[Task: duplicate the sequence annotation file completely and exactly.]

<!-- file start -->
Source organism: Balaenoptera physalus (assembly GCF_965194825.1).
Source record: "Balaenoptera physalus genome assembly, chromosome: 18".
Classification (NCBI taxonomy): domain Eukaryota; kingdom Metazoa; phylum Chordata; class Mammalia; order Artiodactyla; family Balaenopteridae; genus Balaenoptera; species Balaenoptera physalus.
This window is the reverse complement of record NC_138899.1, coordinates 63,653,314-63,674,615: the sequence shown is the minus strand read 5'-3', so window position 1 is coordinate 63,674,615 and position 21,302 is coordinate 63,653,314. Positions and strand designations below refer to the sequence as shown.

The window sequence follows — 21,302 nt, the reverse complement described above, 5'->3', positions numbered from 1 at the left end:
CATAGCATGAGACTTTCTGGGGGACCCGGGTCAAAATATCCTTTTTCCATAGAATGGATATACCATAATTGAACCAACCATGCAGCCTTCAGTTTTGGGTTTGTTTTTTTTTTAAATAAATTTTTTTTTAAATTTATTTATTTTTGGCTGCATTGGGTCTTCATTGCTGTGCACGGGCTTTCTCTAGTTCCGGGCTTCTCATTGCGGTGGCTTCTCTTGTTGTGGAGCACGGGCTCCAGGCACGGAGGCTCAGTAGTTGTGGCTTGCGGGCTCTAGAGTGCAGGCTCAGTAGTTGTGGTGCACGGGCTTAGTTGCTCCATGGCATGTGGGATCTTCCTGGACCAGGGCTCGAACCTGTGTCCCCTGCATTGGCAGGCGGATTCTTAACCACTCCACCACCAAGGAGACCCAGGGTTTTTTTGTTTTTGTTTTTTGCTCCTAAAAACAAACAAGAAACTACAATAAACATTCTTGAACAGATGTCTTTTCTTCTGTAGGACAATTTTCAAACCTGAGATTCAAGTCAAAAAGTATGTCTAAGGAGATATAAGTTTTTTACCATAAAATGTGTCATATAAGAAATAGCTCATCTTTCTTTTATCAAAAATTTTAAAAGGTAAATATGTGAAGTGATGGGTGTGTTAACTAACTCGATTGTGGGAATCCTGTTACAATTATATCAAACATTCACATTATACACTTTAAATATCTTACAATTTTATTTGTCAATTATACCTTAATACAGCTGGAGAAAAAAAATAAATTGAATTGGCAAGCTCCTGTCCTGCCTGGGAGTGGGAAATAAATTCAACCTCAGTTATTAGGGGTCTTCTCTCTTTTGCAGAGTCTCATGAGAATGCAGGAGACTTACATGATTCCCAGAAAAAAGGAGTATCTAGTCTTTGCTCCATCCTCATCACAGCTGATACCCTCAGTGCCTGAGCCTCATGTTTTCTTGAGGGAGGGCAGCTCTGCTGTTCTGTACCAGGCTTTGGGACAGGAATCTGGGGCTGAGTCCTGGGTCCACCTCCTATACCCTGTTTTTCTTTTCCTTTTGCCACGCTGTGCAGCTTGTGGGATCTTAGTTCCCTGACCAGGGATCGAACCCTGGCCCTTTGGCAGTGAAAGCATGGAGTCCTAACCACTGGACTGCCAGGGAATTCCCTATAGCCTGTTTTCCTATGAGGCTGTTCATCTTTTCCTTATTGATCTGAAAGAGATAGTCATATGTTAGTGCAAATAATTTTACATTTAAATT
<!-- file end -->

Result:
Source organism: Balaenoptera physalus (assembly GCF_965194825.1).
Source record: "Balaenoptera physalus genome assembly, chromosome: 18".
Classification (NCBI taxonomy): domain Eukaryota; kingdom Metazoa; phylum Chordata; class Mammalia; order Artiodactyla; family Balaenopteridae; genus Balaenoptera; species Balaenoptera physalus.
This window is the reverse complement of record NC_138899.1, coordinates 63,653,314-63,674,615: the sequence shown is the minus strand read 5'-3', so window position 1 is coordinate 63,674,615 and position 21,302 is coordinate 63,653,314. Positions and strand designations below refer to the sequence as shown.

The window sequence follows — 21,302 nt, the reverse complement described above, 5'->3', positions numbered from 1 at the left end:
CATAGCATGAGACTTTCTGGGGGACCCGGGTCAAAATATCCTTTTTCCATAGAATGGATATACCATAATTGAACCAACCATGCAGCCTTCAGTTTTGGGTTTGTTTTTTTTTTAAATAAATTTTTTTTTAAATTTATTTATTTTTGGCTGCATTGGGTCTTCATTGCTGTGCACGGGCTTTCTCTAGTTCCGGGCTTCTCATTGCGGTGGCTTCTCTTGTTGTGGAGCACGGGCTCCAGGCACGGAGGCTCAGTAGTTGTGGCTTGCGGGCTCTAGAGTGCAGGCTCAGTAGTTGTGGTGCACGGGCTTAGTTGCTCCATGGCATGTGGGATCTTCCTGGACCAGGGCTCGAACCTGTGTCCCCTGCATTGGCAGGCGGATTCTTAACCACTCCACCACCAAGGAGACCCAGGGTTTTTTTGTTTTTGTTTTTTGCTCCTAAAAACAAACAAGAAACTACAATAAACATTCTTGAACAGATGTCTTTTCTTCTGTAGGACAATTTTCAAACCTGAGATTCAAGTCAAAAAGTATGTCTAAGGAGATATAAGTTTTTTACCATAAAATGTGTCATATAAGAAATAGCTCATCTTTCTTTTATCAAAAATTTTAAAAGGTAAATATGTGAAGTGATGGGTGTGTTAACTAACTCGATTGTGGGAATCCTGTTACAATTATATCAAACATTCACATTATACACTTTAAATATCTTACAATTTTATTTGTCAATTATACCTTAATACAGCTGGAGAAAAAAAATAAATTGAATTGGCAAGCTCCTGTCCTGCCTGGGAGTGGGAAATAAATTCAACCTCAGTTATTAGGGGTCTTCTCTCTTTTGCAGAGTCTCATGAGAATGCAGGAGACTTACATGATTCCCAGAAAAAAGGAGTATCTAGTCTTTGCTCCATCCTCATCACAGCTGATACCCTCAGTGCCTGAGCCTCATGTTTTCTTGAGGGAGGGCAGCTCTGCTGTTCTGTACCAGGCTTTGGGACAGGAATCTGGGGCTGAGTCCTGGGTCCACCTCCTATACCCTGTTTTTCTTTTCCTTTTGCCACGCTGTGCAGCTTGTGGGATCTTAGTTCCCTGACCAGGGATCGAACCCTGGCCCTTTGGCAGTGAAAGCATGGAGTCCTAACCACTGGACTGCCAGGGAATTCCCTATAGCCTGTTTTCCTATGAGGCTGTTCATCTTTTCCTTATTGATCTGAAAGAGATAGTCATATGTTAGTGCAAATAATTTTACATTTAAATT